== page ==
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Newfoundland History

First Confederation Talks of Newfoundland With Canada



[This text was publihed in 1950. For the full citation, see the end of the document. Links, images and parts in brackets [...] have been added to the original text by Claude Bélanger. Further information on the subject of Newfoundland and its failure to join Canada in the Confederation period will be found in this page.]


When the question of federation of the British North American colonies was first raised in 1858, Newfoundland showed some interest. Newfoundland was not invited to the Charlottetown Conference in 1864, which, while originally called to discuss only a union of the three Maritime Provinces, later developed into a conference of all the mainland colonies. At the Quebec Conference later in the same year, called to discuss the larger union of all the colonies, Newfoundland was represented by a bi-party delegation consisting of F. B. T. Carter and Ambrose Shea. [See the Speeches by Carter and Shea; consult the biographies of Shea and Carter at the DCB] The delegation had no power to commit the Newfoundland Government but both Carter and Shea became enthusiastic supporters of union and after the Conference spoke publicly in favour of it on a lecture tour of the cities on the mainland. [See the Report of the Newfoundland Delegation to the Quebec Conference.]



F. B. T. Carter
Father of Confederation


No decisive action was taken by the Newfoundland Government before Confederation became effective. Accordingly Newfoundland, like Prince Edward Island, was not represented at the Westminster Conference of 1866 when the British North America Act was drafted. Sections 146 and 147 of the Act, however, expressly provided for the admission of Newfoundland, Prince Edward Island and British Columbia should they decide later to join.


The Quebec Conference evidently recognized that the general financial arrangements provided in the scheme of union would not quite meet Newfoundland's needs. In any event, the proposed terms provided for a special additional payment from the Government of Canada to Newfoundland of $150,000 annually, in return for the handing over to the Government of Canada of mineral and property rights in Newfoundland Crown lands. The Newfoundland Government subsequently felt that these terms were inadequate, and negotiations were accordingly reopened in 1869 and better terms agreed on. Under the revised terms the annual grant was to remain the same, but Newfoundland was given the option of reserving Crown lands before entering the union. A special subsidy was proposed for the encouragement of Newfoundland fisheries, and Canada agreed that "no exceptional tax" should be levied on any of the exports of Newfoundland. The Canadian Government also undertook to encourage the formation of a naval reserve force in Newfoundland and to use its influence to persuade the British Government to maintain a garrison at St. John's; it further agreed to provide year-round steam communication between Newfoundland, the United Kingdom and Canada and to maintain a postal service to Labrador. Finally, the terms stipulated that arrangements for confederation were not to be completed until an appeal had been made to the people of Newfoundland at the next general election.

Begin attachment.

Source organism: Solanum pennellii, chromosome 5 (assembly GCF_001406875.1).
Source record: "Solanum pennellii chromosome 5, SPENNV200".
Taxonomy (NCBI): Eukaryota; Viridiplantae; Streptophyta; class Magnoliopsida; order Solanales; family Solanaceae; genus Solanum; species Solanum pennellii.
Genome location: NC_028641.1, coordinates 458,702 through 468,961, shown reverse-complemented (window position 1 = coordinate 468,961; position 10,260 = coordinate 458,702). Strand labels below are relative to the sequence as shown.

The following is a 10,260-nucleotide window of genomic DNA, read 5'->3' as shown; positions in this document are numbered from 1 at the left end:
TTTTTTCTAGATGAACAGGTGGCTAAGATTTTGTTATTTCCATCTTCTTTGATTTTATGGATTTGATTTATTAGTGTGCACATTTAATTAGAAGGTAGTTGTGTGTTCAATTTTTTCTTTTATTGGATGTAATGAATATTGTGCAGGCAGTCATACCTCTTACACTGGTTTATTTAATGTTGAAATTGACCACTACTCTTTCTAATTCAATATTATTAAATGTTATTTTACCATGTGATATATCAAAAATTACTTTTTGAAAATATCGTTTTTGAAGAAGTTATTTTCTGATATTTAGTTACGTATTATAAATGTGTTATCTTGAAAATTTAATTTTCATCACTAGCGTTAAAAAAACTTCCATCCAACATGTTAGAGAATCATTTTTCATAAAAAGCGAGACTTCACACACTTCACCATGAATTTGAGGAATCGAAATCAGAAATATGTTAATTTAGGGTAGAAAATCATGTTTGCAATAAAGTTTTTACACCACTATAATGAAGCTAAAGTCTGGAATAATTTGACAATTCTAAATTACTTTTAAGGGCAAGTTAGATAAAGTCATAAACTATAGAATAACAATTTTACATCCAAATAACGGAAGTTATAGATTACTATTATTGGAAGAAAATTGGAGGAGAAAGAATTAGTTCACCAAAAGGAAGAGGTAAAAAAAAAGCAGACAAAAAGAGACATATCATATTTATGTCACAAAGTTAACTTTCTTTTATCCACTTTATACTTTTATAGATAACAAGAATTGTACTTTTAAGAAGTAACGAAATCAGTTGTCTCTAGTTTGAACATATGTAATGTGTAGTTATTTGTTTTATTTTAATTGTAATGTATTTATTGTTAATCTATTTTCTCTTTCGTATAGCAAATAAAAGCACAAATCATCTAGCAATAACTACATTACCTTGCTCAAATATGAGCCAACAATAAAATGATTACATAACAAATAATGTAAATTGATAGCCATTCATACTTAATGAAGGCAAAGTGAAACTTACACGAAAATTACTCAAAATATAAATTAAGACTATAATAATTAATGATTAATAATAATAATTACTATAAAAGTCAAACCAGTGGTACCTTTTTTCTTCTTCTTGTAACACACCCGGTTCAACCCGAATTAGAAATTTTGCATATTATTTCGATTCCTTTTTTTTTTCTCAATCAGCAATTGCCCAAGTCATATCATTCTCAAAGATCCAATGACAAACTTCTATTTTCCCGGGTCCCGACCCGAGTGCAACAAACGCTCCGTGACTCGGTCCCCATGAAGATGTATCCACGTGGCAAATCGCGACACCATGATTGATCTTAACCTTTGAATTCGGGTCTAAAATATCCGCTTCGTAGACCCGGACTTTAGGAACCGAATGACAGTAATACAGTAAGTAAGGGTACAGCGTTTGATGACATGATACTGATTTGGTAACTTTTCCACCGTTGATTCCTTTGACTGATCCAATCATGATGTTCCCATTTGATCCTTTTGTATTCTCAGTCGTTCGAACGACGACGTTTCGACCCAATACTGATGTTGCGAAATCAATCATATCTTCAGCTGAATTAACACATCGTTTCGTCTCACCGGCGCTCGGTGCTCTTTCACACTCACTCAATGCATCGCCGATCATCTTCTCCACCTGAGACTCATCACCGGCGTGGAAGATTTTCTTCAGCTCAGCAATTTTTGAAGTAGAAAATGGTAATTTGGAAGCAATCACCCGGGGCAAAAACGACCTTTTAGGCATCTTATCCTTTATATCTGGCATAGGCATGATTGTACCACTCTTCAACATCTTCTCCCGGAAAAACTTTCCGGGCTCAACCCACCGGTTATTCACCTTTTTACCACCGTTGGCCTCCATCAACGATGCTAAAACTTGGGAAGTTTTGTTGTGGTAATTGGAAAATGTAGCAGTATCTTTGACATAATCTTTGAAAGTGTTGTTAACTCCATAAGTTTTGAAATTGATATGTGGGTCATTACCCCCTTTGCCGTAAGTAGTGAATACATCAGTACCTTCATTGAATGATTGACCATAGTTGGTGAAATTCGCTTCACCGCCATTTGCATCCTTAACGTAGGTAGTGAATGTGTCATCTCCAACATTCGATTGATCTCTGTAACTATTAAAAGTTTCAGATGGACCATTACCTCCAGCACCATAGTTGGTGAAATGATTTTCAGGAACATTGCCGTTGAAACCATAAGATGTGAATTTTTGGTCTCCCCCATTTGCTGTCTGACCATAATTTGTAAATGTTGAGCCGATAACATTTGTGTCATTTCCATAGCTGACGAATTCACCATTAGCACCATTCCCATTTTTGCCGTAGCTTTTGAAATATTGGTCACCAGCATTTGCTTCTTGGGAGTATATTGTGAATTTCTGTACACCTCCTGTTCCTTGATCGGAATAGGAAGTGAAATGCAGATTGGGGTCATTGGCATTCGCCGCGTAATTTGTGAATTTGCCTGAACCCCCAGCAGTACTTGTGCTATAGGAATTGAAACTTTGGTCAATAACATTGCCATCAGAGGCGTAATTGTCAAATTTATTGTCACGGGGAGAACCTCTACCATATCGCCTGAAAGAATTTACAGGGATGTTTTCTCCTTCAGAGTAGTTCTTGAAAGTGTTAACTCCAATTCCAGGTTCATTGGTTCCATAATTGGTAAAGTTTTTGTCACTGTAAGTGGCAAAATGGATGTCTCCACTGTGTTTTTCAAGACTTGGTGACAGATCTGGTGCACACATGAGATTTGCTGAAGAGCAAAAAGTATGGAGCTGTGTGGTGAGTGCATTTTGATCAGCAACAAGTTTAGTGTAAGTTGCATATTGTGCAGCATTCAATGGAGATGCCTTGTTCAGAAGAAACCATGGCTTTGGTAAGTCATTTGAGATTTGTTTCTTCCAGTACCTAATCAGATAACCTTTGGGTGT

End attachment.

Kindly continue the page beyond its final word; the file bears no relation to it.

Ambrose Shea
Father of Confederation

In the meantime, however, a strong anti-confederation movement had grown up in Newfoundland under able leadership, and when, in 1869, the Government went to the country on a confederation platform, it was decisively defeated. [See the Anti-Confederation Song; Melvin Baker discusses Newfoundland's rejection of Confederation in the period of 1865-1874 at this address. The National Library of Canada also has an extensive page on the history of negotiations of union between Newfoundland and Canada.]

Back to Newfoundland History

Source: GOVERNMENT OF CANADA , Newfoundland . An Introduction to Canada's New Province, Published by authority of the Right Honourable C. D. HOWE, Minister of Trade and Commerce, prepared by the Department of External Affairs, in collaboration with the Dominion Bureau of Statistics, Ottawa, 1950, 142p., pp. 15-41.



© 2004 Claude Bélanger, Marianopolis College